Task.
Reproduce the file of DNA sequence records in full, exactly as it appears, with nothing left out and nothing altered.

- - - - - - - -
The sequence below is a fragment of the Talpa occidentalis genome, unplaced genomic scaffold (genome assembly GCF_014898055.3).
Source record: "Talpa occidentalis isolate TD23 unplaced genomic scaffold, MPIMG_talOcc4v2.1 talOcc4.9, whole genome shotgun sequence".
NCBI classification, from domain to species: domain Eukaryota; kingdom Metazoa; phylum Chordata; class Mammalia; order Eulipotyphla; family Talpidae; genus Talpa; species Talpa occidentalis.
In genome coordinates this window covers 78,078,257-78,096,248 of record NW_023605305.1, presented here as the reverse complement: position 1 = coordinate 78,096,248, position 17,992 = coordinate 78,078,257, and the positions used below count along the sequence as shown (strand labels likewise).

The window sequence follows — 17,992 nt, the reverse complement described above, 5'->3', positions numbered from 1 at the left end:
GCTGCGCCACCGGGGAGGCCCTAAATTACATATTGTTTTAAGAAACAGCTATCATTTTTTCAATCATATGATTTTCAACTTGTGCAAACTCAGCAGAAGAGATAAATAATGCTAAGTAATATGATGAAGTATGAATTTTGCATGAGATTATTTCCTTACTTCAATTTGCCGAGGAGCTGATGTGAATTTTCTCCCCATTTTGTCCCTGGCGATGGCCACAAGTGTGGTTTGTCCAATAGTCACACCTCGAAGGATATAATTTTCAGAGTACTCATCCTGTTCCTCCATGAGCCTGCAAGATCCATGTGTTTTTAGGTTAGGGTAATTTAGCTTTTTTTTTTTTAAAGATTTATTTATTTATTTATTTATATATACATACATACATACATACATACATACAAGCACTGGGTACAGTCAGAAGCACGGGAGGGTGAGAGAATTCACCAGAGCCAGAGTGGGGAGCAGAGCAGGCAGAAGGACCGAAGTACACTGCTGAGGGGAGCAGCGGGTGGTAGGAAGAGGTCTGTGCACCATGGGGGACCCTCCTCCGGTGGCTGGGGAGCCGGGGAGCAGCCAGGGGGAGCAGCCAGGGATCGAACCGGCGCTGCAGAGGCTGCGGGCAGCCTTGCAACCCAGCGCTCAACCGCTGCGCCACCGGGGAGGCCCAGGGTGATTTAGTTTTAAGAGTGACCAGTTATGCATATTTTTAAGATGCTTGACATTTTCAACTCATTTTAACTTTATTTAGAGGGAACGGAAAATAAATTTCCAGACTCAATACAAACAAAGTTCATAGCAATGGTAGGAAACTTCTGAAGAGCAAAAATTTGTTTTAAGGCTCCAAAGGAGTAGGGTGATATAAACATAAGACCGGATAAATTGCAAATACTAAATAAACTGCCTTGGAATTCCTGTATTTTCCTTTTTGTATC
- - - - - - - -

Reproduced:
The sequence below is a fragment of the Talpa occidentalis genome, unplaced genomic scaffold (genome assembly GCF_014898055.3).
Source record: "Talpa occidentalis isolate TD23 unplaced genomic scaffold, MPIMG_talOcc4v2.1 talOcc4.9, whole genome shotgun sequence".
NCBI classification, from domain to species: domain Eukaryota; kingdom Metazoa; phylum Chordata; class Mammalia; order Eulipotyphla; family Talpidae; genus Talpa; species Talpa occidentalis.
In genome coordinates this window covers 78,078,257-78,096,248 of record NW_023605305.1, presented here as the reverse complement: position 1 = coordinate 78,096,248, position 17,992 = coordinate 78,078,257, and the positions used below count along the sequence as shown (strand labels likewise).

The window sequence follows — 17,992 nt, the reverse complement described above, 5'->3', positions numbered from 1 at the left end:
GCTGCGCCACCGGGGAGGCCCTAAATTACATATTGTTTTAAGAAACAGCTATCATTTTTTCAATCATATGATTTTCAACTTGTGCAAACTCAGCAGAAGAGATAAATAATGCTAAGTAATATGATGAAGTATGAATTTTGCATGAGATTATTTCCTTACTTCAATTTGCCGAGGAGCTGATGTGAATTTTCTCCCCATTTTGTCCCTGGCGATGGCCACAAGTGTGGTTTGTCCAATAGTCACACCTCGAAGGATATAATTTTCAGAGTACTCATCCTGTTCCTCCATGAGCCTGCAAGATCCATGTGTTTTTAGGTTAGGGTAATTTAGCTTTTTTTTTTTTAAAGATTTATTTATTTATTTATTTATATATACATACATACATACATACATACATACAAGCACTGGGTACAGTCAGAAGCACGGGAGGGTGAGAGAATTCACCAGAGCCAGAGTGGGGAGCAGAGCAGGCAGAAGGACCGAAGTACACTGCTGAGGGGAGCAGCGGGTGGTAGGAAGAGGTCTGTGCACCATGGGGGACCCTCCTCCGGTGGCTGGGGAGCCGGGGAGCAGCCAGGGGGAGCAGCCAGGGATCGAACCGGCGCTGCAGAGGCTGCGGGCAGCCTTGCAACCCAGCGCTCAACCGCTGCGCCACCGGGGAGGCCCAGGGTGATTTAGTTTTAAGAGTGACCAGTTATGCATATTTTTAAGATGCTTGACATTTTCAACTCATTTTAACTTTATTTAGAGGGAACGGAAAATAAATTTCCAGACTCAATACAAACAAAGTTCATAGCAATGGTAGGAAACTTCTGAAGAGCAAAAATTTGTTTTAAGGCTCCAAAGGAGTAGGGTGATATAAACATAAGACCGGATAAATTGCAAATACTAAATAAACTGCCTTGGAATTCCTGTATTTTCCTTTTTGTATC